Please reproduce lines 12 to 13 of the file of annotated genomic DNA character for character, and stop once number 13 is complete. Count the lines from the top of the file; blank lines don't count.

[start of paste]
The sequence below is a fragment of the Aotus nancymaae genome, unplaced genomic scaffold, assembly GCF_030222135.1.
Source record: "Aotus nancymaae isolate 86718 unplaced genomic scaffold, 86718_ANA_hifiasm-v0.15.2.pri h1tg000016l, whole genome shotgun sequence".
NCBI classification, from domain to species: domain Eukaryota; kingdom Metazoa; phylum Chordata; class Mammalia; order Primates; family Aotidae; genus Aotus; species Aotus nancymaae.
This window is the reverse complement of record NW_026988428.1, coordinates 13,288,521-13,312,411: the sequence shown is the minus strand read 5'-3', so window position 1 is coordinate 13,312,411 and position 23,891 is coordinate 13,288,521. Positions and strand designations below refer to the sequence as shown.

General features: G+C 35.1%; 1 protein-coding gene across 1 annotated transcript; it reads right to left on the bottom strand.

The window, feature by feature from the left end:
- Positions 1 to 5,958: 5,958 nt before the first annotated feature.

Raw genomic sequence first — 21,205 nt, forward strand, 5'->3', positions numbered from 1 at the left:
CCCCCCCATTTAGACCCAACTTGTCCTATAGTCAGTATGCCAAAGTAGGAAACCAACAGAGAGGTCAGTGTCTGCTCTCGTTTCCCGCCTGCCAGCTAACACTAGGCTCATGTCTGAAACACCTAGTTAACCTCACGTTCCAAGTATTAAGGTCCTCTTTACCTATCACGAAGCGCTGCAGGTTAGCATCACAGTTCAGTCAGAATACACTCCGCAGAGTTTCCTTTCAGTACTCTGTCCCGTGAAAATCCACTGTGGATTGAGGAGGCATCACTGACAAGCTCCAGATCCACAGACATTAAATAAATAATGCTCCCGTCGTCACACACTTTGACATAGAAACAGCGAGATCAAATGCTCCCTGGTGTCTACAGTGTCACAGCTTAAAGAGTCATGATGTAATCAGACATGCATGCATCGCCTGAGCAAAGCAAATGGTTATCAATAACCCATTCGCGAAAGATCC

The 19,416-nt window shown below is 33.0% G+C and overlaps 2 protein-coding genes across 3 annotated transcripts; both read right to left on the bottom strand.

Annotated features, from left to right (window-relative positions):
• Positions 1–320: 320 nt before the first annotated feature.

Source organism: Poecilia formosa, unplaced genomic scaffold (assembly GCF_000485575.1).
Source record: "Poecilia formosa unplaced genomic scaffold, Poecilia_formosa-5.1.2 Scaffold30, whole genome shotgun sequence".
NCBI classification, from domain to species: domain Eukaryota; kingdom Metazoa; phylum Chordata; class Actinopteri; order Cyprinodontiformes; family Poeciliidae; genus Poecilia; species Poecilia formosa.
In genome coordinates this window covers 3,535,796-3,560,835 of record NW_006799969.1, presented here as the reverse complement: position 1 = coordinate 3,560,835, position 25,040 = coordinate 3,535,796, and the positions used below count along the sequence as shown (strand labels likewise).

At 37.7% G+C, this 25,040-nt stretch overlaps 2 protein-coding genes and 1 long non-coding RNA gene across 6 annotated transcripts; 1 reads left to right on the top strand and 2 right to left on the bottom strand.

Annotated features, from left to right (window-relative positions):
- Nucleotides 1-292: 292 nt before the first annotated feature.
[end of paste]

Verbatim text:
• Positions 1–320: 320 nt before the first annotated feature.

Source organism: Poecilia formosa, unplaced genomic scaffold (assembly GCF_000485575.1).